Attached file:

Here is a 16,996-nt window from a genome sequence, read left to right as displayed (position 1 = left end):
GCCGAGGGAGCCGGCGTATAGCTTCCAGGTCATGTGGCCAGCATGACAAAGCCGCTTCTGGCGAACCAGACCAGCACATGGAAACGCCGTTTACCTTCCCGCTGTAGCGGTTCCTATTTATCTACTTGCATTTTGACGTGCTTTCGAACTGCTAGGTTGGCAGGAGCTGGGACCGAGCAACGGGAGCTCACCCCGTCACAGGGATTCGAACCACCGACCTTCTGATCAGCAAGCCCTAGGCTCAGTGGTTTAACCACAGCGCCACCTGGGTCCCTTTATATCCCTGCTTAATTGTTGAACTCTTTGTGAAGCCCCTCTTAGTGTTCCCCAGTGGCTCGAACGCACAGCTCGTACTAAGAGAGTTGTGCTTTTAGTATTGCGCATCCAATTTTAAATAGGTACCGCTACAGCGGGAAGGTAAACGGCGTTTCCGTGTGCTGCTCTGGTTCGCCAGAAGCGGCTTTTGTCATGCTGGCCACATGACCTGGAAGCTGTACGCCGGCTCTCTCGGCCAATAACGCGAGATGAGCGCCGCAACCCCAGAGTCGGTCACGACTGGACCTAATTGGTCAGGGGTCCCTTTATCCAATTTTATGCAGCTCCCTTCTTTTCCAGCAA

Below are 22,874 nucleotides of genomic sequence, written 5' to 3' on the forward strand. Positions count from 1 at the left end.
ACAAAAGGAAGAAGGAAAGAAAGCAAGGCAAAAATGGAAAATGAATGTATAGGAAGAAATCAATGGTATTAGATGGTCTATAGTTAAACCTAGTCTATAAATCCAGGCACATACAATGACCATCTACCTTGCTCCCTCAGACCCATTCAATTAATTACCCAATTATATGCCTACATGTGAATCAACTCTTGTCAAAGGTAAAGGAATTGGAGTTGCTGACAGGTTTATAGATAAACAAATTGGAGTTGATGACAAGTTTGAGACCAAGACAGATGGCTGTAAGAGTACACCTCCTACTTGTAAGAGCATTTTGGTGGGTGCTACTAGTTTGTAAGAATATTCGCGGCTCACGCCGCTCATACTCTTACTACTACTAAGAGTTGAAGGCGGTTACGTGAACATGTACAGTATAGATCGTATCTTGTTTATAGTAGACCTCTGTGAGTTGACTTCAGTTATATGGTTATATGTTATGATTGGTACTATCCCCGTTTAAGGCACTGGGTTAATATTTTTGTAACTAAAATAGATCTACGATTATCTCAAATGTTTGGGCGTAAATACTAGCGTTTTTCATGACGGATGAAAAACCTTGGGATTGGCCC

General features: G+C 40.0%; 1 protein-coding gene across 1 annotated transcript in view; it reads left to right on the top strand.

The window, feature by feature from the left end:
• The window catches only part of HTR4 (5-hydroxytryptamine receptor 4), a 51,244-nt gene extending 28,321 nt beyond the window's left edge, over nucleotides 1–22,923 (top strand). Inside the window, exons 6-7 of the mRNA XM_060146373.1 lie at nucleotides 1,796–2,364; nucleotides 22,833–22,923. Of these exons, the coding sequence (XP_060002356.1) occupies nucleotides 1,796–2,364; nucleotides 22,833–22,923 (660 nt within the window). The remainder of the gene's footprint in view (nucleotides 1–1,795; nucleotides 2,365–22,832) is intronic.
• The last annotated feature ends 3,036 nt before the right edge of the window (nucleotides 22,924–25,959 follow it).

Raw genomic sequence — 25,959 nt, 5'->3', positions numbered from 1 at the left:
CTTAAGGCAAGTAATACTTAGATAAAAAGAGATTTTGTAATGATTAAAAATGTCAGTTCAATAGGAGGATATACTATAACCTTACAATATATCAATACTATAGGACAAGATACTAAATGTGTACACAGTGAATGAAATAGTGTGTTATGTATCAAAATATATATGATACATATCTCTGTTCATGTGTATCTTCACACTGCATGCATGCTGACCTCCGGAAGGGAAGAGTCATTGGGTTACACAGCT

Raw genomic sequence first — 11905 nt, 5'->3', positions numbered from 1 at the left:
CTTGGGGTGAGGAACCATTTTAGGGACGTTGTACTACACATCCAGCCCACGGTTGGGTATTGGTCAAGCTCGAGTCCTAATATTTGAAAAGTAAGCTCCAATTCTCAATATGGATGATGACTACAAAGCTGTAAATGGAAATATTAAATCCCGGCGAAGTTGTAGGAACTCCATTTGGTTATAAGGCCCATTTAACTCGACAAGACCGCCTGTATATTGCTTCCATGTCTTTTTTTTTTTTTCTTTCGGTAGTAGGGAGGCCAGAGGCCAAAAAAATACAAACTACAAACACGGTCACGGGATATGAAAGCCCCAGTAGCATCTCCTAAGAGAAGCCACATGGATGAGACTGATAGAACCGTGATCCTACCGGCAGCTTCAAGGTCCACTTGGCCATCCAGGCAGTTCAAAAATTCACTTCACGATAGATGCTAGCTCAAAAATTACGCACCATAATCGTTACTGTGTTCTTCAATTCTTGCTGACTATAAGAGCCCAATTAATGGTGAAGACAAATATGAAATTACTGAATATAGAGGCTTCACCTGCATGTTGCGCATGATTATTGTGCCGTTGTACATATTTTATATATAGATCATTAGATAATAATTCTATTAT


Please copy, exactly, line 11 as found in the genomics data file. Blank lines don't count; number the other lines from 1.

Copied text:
Raw genomic sequence first — 11905 nt, 5'->3', positions numbered from 1 at the left: